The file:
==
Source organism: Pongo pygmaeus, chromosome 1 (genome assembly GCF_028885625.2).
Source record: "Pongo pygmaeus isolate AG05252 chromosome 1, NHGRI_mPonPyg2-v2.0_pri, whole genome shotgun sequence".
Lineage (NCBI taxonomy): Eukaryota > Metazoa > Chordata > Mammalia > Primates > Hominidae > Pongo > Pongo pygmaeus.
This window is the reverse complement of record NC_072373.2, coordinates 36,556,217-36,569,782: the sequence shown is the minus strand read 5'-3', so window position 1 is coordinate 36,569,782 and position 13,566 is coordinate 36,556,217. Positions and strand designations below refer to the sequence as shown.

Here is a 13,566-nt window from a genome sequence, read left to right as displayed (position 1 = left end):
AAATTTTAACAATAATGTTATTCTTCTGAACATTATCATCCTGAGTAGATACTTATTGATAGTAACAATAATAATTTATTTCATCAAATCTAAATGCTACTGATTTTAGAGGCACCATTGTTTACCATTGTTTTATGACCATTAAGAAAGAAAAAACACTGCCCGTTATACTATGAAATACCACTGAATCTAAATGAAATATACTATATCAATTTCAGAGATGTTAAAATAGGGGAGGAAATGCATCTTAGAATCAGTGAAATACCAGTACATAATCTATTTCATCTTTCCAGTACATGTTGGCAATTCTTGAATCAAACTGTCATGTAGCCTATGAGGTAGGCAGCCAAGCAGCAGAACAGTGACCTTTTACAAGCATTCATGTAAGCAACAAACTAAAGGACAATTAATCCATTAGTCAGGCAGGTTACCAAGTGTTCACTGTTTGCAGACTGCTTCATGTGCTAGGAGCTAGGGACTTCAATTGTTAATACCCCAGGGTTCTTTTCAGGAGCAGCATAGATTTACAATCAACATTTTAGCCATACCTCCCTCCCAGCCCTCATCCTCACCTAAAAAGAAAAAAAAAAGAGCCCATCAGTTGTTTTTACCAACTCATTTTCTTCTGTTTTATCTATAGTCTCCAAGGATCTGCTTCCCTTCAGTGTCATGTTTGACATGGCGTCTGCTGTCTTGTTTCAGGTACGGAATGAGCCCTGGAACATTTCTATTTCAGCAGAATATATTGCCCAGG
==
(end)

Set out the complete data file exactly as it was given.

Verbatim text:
Source organism: Pongo pygmaeus, chromosome 1 (genome assembly GCF_028885625.2).
Source record: "Pongo pygmaeus isolate AG05252 chromosome 1, NHGRI_mPonPyg2-v2.0_pri, whole genome shotgun sequence".
Lineage (NCBI taxonomy): Eukaryota > Metazoa > Chordata > Mammalia > Primates > Hominidae > Pongo > Pongo pygmaeus.
This window is the reverse complement of record NC_072373.2, coordinates 36,556,217-36,569,782: the sequence shown is the minus strand read 5'-3', so window position 1 is coordinate 36,569,782 and position 13,566 is coordinate 36,556,217. Positions and strand designations below refer to the sequence as shown.

Here is a 13,566-nt window from a genome sequence, read left to right as displayed (position 1 = left end):
AAATTTTAACAATAATGTTATTCTTCTGAACATTATCATCCTGAGTAGATACTTATTGATAGTAACAATAATAATTTATTTCATCAAATCTAAATGCTACTGATTTTAGAGGCACCATTGTTTACCATTGTTTTATGACCATTAAGAAAGAAAAAACACTGCCCGTTATACTATGAAATACCACTGAATCTAAATGAAATATACTATATCAATTTCAGAGATGTTAAAATAGGGGAGGAAATGCATCTTAGAATCAGTGAAATACCAGTACATAATCTATTTCATCTTTCCAGTACATGTTGGCAATTCTTGAATCAAACTGTCATGTAGCCTATGAGGTAGGCAGCCAAGCAGCAGAACAGTGACCTTTTACAAGCATTCATGTAAGCAACAAACTAAAGGACAATTAATCCATTAGTCAGGCAGGTTACCAAGTGTTCACTGTTTGCAGACTGCTTCATGTGCTAGGAGCTAGGGACTTCAATTGTTAATACCCCAGGGTTCTTTTCAGGAGCAGCATAGATTTACAATCAACATTTTAGCCATACCTCCCTCCCAGCCCTCATCCTCACCTAAAAAGAAAAAAAAAAGAGCCCATCAGTTGTTTTTACCAACTCATTTTCTTCTGTTTTATCTATAGTCTCCAAGGATCTGCTTCCCTTCAGTGTCATGTTTGACATGGCGTCTGCTGTCTTGTTTCAGGTACGGAATGAGCCCTGGAACATTTCTATTTCAGCAGAATATATTGCCCAGG